Inexpensive energy conversion devices necessitate novel strategies towards reducing the need for rare functional materials. One such strategy consists in accurately controlling the interface’s geometry.
In our work, the pore walls of ‘anodic’ nanoporous template are coated with atomic layer deposition (ALD) to obtain structured interfaces in electrodes, photoelectrodes and photovoltaic stacks. The inert ‘anodic’ template provides a hexagonally ordered array of cylindrical pores, the diameter and length of which can be defined between 20 and 300 nm and between 0.5 and 100 μm, approximately. ALD allows for coating the deep pores with one or several layers of functional materials, the thickness of which we set to values between 0.5 and 50 nm. The functional materials can be metals, oxides or sulfides and may behave as electrical insulators, conductors, semiconductors, and/or catalysts. This family of functional samples provide a general model system in which the specific interface area of an energy conversion device can be increased and its effect on the functional performance parameters characterized systematically.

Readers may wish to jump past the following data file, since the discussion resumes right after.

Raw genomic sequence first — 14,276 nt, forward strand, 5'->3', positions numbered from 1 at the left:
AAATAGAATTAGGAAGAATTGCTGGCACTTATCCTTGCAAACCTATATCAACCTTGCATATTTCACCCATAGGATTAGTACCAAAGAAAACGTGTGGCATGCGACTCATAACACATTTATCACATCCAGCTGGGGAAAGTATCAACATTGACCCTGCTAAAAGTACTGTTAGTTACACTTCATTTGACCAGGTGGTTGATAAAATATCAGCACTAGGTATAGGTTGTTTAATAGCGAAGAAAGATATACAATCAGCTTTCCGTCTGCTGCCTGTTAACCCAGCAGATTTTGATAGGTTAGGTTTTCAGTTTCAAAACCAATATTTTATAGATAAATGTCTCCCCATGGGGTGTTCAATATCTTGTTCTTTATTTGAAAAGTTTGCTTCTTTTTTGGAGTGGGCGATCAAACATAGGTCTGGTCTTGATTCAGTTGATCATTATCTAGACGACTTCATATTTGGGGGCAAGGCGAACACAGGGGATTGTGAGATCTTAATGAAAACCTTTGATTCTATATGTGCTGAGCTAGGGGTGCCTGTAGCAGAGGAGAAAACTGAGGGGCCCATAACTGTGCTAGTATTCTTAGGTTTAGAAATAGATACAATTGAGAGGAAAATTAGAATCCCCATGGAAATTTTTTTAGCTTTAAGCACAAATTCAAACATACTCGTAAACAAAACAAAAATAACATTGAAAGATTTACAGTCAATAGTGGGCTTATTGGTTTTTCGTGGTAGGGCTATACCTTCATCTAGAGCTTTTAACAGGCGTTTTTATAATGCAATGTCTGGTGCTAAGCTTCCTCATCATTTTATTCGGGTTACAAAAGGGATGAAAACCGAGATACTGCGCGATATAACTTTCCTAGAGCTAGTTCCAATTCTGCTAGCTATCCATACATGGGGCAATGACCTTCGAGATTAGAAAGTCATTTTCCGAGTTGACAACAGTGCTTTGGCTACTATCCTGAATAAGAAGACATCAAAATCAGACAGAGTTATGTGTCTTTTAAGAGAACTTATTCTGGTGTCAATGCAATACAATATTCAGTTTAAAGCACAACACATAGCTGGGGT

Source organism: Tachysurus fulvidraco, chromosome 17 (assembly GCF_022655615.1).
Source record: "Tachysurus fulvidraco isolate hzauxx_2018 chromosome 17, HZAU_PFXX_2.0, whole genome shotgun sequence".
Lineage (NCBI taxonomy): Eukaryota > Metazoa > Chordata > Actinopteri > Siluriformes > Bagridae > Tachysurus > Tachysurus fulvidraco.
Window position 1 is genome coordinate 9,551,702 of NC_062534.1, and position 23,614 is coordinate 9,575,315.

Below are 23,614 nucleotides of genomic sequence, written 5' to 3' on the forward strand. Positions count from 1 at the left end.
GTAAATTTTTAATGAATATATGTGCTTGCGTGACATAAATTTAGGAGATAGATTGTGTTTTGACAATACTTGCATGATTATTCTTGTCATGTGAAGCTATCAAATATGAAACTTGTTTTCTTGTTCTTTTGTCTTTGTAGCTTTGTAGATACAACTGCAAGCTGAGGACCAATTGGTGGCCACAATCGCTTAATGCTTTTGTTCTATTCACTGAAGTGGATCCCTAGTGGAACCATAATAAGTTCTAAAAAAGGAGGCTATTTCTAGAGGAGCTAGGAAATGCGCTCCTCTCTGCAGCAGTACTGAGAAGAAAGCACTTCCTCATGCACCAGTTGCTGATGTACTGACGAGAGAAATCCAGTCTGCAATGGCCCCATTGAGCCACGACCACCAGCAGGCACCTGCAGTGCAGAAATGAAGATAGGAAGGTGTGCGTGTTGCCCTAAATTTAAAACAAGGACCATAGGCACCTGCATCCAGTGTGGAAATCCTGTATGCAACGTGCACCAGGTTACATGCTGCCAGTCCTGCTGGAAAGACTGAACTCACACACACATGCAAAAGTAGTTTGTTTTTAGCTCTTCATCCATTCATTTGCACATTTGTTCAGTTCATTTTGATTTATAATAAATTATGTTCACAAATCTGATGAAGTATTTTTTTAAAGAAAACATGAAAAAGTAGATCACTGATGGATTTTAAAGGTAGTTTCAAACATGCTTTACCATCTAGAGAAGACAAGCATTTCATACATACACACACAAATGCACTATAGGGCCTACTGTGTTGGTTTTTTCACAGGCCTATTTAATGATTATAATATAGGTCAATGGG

In the photovoltaics realm, we have lifted the veil on effects of individual layer thicknesses on ‘extremely thin absorber’ solar cell efficiencies. In electrochemical transformations, we have observed the difference between diffusion-limited reactions, which remain unaffected by changes in the length of the electrode's pores, and slow multielectron transformations the steady-state galvanic current density of which increases linearly with the pore length. Our approach has enabled us to achieve an increase of the electrochemical water oxidation turnover at iron oxide surfaces by three orders of magnitude. These results highlight a strategy for optimizing energy transformation devices that could be generalized: the geometric tuning of catalytically mediocre but abundant and cost-effective material systems.